Joseph’s Dilemma With Mary
Joseph’s behavior affected the Nativity story much more than it may seem. His reactions to the extreme circumstances surrounding Mary’s pregnancy reveals truths about her as well as himself.
Most likely Joseph knew Mary through community interactions in Nazareth such as during the harvest or through their Synagogue. He would have been familiar with her family’s reputation and had confidence that she was a marriageable virgin, a very important factor in their conservative Jewish society.
Betrothals typically lasted for a year during which time Joseph was expected to be very busy. As a bridegroom, in addition to paying the traditional bride-price, he had to make money for other financial obligations such as preparing their new home and sponsoring a 3-day wedding feast for their guests.
Initially, Joseph had few worries about the virtuous nature of his prospective bride. By law, a marriage contract called a Ketubah legally declared Mary to be a virgin; the terms of their marriage; and it was signed by the witnesses who vetted Mary.
Mary had less commitment pressures to prepare for the wedding … simply follow the rules of the process. A betrothed girl subject to Judaic Law was under strict supervision of her family and the watchful eye of the community. She was not allowed to be alone at any time with an adult male, not even a male family member.
During his appearance to Mary delivering God’s message that she was miraculously pregnant, Gabriel the archangel, also informed Mary that Elizabeth, her cousin, was 6 months pregnant. With a common unique situation, it seemed to be the perfect opportunity to visit Elizabeth who lived in a village about 6 days away near Jerusalem.
Mary would be gone for 3 months. Keeping in touch with Joseph would be very limited and delayed, if at all.
Joseph would not become aware of Mary’s pregnancy until sometime after her return to Nazareth. It is unclear exactly when he discovered that she was pregnant, but it is clear from Matthew‘s use of the Greek word heurisko meaning “to hit upon…to find (by chance)” that it was a big surprise when he did find out!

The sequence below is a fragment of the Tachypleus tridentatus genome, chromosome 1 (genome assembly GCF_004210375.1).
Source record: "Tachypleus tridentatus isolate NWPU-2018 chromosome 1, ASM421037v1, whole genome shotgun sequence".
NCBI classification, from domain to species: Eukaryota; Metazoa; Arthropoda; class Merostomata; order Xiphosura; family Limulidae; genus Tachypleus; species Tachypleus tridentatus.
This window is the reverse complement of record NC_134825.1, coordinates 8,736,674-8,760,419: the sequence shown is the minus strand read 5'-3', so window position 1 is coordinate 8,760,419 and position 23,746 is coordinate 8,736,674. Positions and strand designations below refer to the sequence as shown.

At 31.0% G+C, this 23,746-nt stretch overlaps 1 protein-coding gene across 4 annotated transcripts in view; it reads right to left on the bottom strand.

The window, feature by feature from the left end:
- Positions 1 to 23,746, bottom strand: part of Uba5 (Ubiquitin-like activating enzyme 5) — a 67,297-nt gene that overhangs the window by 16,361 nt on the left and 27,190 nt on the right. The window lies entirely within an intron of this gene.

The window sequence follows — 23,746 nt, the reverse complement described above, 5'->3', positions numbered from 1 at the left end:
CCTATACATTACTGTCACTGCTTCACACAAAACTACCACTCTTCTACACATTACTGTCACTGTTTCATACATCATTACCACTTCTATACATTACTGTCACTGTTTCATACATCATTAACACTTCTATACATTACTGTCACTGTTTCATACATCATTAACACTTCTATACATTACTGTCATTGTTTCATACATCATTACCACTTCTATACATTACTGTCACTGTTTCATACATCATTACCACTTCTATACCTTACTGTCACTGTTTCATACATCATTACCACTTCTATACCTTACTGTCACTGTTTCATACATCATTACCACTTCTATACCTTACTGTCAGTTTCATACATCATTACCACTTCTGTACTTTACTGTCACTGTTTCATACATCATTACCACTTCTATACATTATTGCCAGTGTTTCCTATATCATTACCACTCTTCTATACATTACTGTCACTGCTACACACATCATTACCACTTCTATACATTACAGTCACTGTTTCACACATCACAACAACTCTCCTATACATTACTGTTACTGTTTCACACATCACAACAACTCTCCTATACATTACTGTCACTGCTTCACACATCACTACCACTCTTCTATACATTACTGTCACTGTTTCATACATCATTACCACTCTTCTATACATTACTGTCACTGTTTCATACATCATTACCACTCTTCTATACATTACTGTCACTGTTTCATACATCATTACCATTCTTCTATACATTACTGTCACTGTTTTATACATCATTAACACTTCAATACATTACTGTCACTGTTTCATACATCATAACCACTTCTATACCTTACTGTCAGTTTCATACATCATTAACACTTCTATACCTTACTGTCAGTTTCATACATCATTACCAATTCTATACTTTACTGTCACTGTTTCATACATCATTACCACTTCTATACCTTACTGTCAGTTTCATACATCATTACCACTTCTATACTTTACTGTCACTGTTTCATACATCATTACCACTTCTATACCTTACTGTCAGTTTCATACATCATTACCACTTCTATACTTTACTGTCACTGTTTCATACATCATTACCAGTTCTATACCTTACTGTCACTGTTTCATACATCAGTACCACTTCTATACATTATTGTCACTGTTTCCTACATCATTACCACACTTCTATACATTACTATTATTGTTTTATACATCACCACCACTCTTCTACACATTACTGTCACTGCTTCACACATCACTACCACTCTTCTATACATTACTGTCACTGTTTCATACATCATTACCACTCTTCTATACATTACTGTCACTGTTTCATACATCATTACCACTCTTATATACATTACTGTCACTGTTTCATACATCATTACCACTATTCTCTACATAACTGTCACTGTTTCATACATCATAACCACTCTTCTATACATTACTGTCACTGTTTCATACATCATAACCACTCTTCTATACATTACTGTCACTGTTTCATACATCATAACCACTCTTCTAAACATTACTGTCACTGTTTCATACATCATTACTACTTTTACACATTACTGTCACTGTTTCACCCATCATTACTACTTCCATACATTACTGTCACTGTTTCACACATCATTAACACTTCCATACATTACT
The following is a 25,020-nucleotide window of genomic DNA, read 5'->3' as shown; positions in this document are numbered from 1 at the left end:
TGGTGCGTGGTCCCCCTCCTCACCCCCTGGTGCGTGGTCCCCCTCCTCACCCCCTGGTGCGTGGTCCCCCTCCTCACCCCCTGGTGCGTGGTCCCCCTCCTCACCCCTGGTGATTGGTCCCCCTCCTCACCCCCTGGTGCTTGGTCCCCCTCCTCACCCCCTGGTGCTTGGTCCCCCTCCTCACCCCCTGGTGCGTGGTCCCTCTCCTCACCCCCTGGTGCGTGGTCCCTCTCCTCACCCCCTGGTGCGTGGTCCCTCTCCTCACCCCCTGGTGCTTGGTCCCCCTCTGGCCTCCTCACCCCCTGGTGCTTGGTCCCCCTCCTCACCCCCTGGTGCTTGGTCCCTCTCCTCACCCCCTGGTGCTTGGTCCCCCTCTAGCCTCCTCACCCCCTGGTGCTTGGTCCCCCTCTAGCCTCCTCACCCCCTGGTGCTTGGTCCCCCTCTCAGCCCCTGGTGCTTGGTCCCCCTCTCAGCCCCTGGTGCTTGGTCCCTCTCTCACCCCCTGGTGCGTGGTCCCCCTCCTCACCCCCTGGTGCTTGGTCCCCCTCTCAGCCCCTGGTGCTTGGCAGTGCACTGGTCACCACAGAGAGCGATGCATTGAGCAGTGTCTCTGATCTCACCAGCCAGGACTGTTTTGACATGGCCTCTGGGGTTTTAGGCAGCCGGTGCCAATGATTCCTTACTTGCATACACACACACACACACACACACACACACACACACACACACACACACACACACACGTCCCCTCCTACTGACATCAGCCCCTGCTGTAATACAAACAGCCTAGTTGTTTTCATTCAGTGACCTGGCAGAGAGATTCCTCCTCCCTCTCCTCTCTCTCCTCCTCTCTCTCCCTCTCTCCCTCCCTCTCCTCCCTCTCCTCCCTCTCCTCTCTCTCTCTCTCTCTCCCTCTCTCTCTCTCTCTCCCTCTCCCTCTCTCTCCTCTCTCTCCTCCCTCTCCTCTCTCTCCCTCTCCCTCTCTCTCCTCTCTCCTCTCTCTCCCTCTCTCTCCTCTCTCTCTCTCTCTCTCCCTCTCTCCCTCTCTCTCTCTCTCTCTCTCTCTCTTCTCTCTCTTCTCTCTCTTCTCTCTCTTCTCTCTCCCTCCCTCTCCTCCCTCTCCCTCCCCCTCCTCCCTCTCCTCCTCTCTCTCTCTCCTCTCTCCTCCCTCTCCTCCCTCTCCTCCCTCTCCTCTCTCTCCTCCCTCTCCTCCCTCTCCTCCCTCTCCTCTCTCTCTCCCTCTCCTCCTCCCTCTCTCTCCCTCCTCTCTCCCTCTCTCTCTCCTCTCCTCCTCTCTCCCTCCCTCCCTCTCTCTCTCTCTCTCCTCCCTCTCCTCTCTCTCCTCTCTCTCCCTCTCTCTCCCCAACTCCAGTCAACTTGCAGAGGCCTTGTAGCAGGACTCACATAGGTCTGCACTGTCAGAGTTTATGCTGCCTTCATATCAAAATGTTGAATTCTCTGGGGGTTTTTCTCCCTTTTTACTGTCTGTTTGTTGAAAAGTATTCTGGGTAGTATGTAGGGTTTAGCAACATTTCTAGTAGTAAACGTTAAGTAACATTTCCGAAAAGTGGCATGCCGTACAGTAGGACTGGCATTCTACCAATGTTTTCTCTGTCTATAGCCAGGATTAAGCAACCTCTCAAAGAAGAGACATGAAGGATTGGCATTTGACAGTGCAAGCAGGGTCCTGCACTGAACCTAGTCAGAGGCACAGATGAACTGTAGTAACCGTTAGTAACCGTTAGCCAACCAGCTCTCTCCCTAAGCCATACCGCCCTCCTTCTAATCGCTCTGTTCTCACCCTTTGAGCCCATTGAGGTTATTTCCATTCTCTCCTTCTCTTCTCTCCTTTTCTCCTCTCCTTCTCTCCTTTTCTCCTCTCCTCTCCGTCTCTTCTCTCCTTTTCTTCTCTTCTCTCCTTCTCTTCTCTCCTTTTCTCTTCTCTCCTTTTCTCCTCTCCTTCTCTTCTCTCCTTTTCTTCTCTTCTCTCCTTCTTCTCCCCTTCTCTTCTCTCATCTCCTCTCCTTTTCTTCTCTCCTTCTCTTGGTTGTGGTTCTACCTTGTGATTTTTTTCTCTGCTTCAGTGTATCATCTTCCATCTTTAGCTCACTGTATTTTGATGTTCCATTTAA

Overwhelming emotions by Joseph would be expected – hurt and anger followed by resentment, embarrassment, doubt, uncertainty, temptations of vengefulness and other mixed feelings. Then the big question – what to do next?
Knowing he was not responsible for Mary’s pregnancy, there were two huge consequences to consider. First is the obvious, why would a bridegroom want to marry his bride-to-be who was carrying a child fathered by someone else?
Joseph had the legal recourse of a divorce during their betrothal. For him, it was a legitimate escape avenue for Mary’s seemingly obvious indiscretion and Jewish law favored his position – he only had to make the accusation of adultery.
Very strong circumstantial evidence supported such a charge. Joseph just needed to point to Mary’s state of pregnancy that began while she was out-of-town on a 3-month trip without him to visit her cousin, Elizabeth.
His reaction to the situation is perhaps the most telling evidence of a truth that Joseph was not the father of Mary’s child. Playing the divorce card would also have immediately ended the royal inheritance rights of the unborn Jesus.
Consequences of a divorce weighed heavily on Joseph. Not only would it destroy Mary’s reputation and cause financial loss to both Mary and her family, a public accusation of infidelity could carry a charge of adultery – stoning would not have been out of the question.
Attesting to Joseph’s honorable character, he was seeking to quietly settle the divorce. It would, in effect, minimize embarrassment to Mary, her family and avoid the public charge of adultery.
Moving forward with the marriage had many downsides although it would be the expected behavior of a man who believed himself to be the father of his betrothal’s baby. Frowned upon by the Rabbis, accidental pregnancies during betrothals were a reality, even in those days. The Rabbi’s dealt with these instances by allowing the couple to move up their wedding date and get on with life as a married couple.
If Joseph stayed with his pregnant betrothal, their community of family, friends and neighbors would assume the pregnancy was a result of his own doing, even if it wasn’t. Joseph would have to endure the undeserving consequences of facing public scorn and humiliation while swallowing his pride and overcoming his personal feelings.
It would take a big man. Few men would do it. Unexpectedly, Joseph decided not to pursue a divorce.
Joseph set aside all his negative emotions and feelings to honor his marriage commitment to Mary knowing he was not the father of her child while willingly accepting the consequences that would come with it. What caused this sudden change of heart was not to be expected.
Matthew reports the game-changing moment came from a visit by “an angel of the Lord.” He delivered a message from God telling Joseph that Mary’s conception was from the Holy Spirit, her child would be a boy to be named Immanuel which Joseph understood to mean “Jesus.”
Actions speak louder than words, volumes in this case. Something very unusual and significant happened. Did Joseph’s behavior play a key role in determining if the conception and birth of Jesus of Nazareth was a fulfillment of the Isaiah 7:14 prophecy?
Updated November 15, 2023.
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